Actually, for the typical white collar worker, there are two billion people in China and India willing to do your job for a fraction of your salary. Pick up the Wall Street Journal sometime. People are being outsourced left and right. One of the big advantages of wedding photography is that your job can’t be outsourced.
The waitress who toils to earn tips, the miners who work 15 hour shifts in dangerous conditions...all good examples of jobs that are harder than wedding photography, but guess what...they CHOSE those jobs
Sam must have been smoking the Ayn Rand weed. No one would ever “choose” a crappy job like coal mining if he had a better option available.
Brady, again, said:
The barriers to entry in this field are surprisingly low…
Another commenter echoed that notion. Whenever someone can make $100,000 per year in a part-time job, there are obviously barriers to entry that allow him to do this, otherwise everyone would crowd in and the cushy job would disappear.
The guy who charges $500 for a wedding is obviously not making the six figure salary. What prevents him from increasing the price to $7,000 like Brady charges and doing 20 weddings per year? Those are the barriers to entry.
In order to get to Brady’s income level, you need (1) above average intelligence (this disqualifies 50% of the population); (2) a few years of experience photographing weddings so you can get to Brady’s skill level; (3) a marketing network.
Finally, let me address the supposedly expensive “equipment costs” that several comments mentioned. In reality, wedding photography is a very cheap field to enter from a capital perspective. That’s the ironic contradiction of the comments—one commenter says photographers face high equipment costs, and then another commenter bemoans the fact that anyone with a camera can compete against him.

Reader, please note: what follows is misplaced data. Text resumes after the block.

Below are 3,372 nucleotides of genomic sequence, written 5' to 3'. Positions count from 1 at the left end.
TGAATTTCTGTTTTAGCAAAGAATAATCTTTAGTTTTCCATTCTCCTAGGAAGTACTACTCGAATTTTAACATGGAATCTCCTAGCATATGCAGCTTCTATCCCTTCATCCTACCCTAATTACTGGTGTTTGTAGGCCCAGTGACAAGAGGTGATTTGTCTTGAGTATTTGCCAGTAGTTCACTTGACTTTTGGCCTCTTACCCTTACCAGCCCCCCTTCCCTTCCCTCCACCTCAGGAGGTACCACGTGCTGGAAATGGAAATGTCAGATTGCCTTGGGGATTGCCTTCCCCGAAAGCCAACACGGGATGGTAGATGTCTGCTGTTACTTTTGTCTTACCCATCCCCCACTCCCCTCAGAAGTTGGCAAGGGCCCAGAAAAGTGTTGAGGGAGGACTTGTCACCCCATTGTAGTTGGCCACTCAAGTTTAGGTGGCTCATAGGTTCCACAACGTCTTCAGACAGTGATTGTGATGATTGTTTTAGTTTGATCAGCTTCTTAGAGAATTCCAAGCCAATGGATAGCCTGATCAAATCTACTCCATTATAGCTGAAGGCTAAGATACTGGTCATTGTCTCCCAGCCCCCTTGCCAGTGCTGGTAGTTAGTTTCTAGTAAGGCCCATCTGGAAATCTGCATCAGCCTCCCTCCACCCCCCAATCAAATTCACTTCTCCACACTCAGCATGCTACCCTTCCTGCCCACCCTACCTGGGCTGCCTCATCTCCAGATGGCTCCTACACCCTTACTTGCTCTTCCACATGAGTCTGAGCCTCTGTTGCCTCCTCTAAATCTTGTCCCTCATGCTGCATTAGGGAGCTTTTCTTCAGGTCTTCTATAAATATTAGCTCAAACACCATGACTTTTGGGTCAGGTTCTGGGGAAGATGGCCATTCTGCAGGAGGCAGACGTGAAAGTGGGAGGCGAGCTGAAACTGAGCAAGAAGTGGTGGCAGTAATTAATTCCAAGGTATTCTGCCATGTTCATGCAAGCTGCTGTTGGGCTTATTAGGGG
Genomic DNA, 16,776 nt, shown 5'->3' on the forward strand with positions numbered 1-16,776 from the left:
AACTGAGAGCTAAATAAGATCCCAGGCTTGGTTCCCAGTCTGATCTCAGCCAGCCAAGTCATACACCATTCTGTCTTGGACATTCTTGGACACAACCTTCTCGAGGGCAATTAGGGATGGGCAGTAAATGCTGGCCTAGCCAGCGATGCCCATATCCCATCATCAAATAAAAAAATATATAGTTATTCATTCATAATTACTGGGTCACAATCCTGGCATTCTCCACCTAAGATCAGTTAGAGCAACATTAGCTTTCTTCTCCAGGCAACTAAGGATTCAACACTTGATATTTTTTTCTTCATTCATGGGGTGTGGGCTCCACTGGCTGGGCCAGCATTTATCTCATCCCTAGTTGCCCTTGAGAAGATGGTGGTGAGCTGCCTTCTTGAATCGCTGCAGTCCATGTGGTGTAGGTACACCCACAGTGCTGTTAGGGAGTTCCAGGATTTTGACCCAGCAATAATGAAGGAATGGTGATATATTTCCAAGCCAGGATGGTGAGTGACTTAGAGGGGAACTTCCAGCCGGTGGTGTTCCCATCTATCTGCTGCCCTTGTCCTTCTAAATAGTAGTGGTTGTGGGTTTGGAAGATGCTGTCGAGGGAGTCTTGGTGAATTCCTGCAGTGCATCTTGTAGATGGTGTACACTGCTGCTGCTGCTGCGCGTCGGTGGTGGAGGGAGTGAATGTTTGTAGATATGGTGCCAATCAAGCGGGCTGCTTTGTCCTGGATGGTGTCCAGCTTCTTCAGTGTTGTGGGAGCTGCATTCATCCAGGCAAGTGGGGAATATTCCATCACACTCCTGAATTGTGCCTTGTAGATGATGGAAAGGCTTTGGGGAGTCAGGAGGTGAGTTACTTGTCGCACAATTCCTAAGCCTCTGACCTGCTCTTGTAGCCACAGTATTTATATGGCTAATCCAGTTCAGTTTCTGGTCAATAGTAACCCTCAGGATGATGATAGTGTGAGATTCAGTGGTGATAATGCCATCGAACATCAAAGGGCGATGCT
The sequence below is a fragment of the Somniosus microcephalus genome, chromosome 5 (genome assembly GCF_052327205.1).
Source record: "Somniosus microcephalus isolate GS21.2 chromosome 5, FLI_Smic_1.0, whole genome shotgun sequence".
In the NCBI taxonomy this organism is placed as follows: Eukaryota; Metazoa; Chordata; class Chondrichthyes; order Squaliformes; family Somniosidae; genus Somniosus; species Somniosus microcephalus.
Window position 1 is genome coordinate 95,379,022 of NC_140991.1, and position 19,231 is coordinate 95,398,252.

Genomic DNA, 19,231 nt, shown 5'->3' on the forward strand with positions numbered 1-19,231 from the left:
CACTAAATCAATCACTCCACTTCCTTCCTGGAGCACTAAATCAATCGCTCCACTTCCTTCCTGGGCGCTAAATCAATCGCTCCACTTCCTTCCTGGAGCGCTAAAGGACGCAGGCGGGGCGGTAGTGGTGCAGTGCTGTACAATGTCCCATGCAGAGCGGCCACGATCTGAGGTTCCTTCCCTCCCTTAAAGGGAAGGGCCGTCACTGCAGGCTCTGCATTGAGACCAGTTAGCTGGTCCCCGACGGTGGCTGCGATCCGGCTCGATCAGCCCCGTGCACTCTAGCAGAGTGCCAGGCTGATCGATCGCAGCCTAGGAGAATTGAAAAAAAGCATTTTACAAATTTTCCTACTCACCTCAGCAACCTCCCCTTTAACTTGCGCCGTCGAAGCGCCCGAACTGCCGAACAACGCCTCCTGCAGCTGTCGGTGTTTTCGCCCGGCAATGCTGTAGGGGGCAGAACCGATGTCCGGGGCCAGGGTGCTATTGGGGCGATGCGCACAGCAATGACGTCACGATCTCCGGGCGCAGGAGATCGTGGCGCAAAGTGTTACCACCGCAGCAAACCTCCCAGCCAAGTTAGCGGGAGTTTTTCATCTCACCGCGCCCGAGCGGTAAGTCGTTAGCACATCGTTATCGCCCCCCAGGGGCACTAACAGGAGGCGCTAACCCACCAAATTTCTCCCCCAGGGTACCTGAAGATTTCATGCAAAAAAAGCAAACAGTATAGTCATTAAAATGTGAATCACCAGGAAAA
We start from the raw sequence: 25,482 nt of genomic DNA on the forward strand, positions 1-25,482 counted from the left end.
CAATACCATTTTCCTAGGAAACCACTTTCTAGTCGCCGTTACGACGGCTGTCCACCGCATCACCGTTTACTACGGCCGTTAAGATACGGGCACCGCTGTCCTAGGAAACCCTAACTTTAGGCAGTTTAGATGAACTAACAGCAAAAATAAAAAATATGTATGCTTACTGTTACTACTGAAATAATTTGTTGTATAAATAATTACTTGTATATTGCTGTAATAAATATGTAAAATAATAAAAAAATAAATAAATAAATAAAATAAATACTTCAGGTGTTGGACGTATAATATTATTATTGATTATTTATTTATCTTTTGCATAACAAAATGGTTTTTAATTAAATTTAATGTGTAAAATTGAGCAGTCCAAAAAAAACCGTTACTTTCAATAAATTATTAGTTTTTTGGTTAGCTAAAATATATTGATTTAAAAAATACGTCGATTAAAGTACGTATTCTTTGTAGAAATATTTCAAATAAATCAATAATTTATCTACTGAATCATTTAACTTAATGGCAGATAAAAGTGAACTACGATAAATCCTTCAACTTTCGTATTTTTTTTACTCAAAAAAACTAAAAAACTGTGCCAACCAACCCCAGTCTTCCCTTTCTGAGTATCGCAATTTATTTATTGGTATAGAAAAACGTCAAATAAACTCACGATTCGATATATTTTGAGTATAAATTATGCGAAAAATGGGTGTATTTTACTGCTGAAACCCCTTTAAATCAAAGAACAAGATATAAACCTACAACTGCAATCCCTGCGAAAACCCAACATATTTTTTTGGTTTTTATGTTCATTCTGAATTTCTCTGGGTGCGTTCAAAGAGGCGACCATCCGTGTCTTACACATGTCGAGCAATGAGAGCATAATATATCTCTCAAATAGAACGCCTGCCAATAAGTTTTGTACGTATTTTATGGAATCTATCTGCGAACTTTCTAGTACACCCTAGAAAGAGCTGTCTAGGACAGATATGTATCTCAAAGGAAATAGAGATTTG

It costs a lot more money to become a doctor or lawyer. Just a single semester of graduate school tuition ($20,000+) is more than enough money to completely equip the photographer with expensive camera equipment for many years. White collar professionals often find themselves paying monthly student loan payments exceeding $1,000 per month, and unlike the equipment and insurance costs of the self-employed wedding photographer, student loan payments (except to a very limited extent) are not tax deductible at all.
The following comment was written elsewhere on the web, but in response to my post:
Anyone with a bit of common sense can tell you that real estate, banking and currency trading is where the BIG money is.
It's true that there's much bigger money in investment banking, trading, and money management, but in order to get a job like that you need an MBA from Harvard, Wharton, or Columbia. If you can get into a top business school, then it would be dumb to pursue a wedding photography career. But on the other hand, for people who can't get admitted to the Wharton MBA program, wedding photography looks like a pretty lucrative field.